- Then encourage people to step up and participate. Notice how ‘early adopters’ embrace the vision and make it their own. Build on that knowledge to leverage greater engagement and participation.
3.) Connect it to real work.
- Understanding the vision is important for people in every role. Draw the link between people’s individual goals, projects, deliverables and your team or organization’s destination.
- Initiate conversations with your colleagues and stakeholders. Get clear about how your team’s contribution moves the organization towards its vision. Get clear about how your team’s efforts activate the strategy directly or indirectly.
- Get clear about how the vision fits into the larger context of your industry and society. Articulate why this matters to you personally and professionally-purpose and passion fuel individual and group performance.
- Discuss upcoming initiatives that don’t fully align with the vision. What adjustments need to be made? Outline the specific actions you and your team will take to remove obstacles and drive the vision forward.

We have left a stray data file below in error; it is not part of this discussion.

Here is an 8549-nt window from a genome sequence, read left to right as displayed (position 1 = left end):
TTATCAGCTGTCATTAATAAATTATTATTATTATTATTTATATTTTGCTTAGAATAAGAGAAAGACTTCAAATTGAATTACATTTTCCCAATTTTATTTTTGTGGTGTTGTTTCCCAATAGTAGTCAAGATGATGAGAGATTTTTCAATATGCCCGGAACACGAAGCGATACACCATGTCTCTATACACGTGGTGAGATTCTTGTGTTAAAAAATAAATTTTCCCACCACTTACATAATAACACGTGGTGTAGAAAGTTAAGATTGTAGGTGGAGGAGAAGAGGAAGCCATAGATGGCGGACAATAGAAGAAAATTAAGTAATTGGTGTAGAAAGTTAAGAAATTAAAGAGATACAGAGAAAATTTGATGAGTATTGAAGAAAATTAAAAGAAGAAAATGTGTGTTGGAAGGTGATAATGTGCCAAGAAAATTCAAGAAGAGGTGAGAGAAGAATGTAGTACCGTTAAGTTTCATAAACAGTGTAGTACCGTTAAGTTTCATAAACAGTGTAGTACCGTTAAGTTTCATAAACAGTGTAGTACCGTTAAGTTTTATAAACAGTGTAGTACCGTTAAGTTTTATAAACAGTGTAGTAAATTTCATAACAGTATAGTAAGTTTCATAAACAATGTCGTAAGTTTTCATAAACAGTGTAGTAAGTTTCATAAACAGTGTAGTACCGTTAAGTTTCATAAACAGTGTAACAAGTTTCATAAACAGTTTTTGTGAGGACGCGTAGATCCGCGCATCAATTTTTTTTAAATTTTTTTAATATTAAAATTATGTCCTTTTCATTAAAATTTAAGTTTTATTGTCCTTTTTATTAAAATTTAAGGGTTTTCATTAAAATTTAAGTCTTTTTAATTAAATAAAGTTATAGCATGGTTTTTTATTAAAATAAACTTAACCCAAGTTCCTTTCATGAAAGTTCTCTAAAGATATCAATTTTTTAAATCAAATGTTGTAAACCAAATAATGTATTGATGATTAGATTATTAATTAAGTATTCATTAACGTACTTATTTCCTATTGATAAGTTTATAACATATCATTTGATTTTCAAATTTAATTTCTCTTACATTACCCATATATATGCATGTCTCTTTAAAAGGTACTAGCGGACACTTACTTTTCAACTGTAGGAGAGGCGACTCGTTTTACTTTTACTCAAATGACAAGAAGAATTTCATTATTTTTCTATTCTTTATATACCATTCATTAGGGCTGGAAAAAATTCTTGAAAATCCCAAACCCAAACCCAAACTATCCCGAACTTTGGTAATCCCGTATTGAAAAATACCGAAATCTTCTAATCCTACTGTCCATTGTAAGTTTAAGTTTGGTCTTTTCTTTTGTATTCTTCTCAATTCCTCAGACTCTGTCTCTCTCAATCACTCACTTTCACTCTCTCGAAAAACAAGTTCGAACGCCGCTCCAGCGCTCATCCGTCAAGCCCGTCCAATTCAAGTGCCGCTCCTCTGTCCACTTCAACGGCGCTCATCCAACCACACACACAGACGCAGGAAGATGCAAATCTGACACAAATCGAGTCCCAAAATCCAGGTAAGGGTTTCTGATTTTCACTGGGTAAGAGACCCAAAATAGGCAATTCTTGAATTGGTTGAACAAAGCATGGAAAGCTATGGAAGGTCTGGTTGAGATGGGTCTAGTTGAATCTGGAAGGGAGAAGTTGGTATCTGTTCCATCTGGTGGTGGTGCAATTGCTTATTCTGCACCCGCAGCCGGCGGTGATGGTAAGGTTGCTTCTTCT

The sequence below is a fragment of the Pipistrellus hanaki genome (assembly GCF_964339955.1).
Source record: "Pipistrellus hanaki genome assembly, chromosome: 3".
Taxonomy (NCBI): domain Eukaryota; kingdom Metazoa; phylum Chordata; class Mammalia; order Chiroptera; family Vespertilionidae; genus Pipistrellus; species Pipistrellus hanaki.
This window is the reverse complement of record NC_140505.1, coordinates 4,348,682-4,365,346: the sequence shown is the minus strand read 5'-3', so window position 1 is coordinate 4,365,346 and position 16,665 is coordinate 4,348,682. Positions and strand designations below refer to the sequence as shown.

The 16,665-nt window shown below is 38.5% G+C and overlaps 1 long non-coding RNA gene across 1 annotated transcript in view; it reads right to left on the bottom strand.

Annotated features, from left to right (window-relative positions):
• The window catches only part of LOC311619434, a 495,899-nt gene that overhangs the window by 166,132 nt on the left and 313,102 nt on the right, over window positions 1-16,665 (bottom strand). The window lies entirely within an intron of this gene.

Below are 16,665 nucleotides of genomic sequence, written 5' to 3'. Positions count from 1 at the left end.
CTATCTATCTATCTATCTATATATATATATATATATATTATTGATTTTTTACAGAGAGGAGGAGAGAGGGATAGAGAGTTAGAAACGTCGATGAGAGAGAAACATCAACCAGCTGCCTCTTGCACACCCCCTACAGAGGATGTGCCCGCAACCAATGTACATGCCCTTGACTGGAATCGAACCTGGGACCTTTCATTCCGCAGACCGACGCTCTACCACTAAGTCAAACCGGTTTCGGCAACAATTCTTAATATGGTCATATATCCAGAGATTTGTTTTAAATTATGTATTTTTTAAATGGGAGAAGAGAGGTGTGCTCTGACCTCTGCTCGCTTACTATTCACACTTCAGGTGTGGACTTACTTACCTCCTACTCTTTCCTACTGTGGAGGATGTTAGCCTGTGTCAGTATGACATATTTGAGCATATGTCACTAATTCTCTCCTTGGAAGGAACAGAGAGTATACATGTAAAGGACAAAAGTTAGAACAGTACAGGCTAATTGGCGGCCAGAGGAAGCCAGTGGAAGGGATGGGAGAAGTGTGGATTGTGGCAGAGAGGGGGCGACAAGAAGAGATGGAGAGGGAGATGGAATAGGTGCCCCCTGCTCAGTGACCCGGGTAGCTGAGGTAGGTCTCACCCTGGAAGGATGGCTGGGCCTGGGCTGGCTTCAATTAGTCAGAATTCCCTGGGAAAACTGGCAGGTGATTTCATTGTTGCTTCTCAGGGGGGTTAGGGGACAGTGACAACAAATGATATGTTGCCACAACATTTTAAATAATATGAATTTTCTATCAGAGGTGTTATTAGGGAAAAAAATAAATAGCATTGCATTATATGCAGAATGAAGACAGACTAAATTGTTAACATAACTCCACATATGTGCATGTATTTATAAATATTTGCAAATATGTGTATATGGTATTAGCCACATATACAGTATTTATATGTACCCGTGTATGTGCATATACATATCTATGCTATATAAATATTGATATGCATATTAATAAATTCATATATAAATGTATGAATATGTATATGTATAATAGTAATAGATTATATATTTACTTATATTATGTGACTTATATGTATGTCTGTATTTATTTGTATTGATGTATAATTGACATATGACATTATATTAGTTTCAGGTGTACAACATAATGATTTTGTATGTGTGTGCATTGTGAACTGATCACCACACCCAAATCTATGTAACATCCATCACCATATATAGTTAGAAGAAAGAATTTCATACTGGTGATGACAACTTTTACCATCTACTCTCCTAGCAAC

4.) Show optimism and perseverance.
- Your vision may not materialize at the pace you want. It may be sidetracked by problems or unforeseen events. The destination may no longer seem feasible. But doom and gloom forecasts do little to rouse energy needed to achieve a vision.
- Make a conscious effort to address difficulties without letting them drag you and your team down. Talk about what you’ve learned from setbacks. Use delays as opportunities to regroup and reinvigorate. Then get back to work.
- According to the recent research, showing “grit”-sustained interest and effort toward a long term vision – is a primary predictor of success. Grit surpasses intelligence and talent as key for achievement in a wide variety of contexts – both personal and work-related.
- Work hard to make your vision a reality.
5.) Keep it in focus.
- Given all the things that compete for attention, even a compelling vision may fade into the background. Make sure it stays at the forefront. Reinforce it repeatedly. Refer to it in conversations, meetings and social media.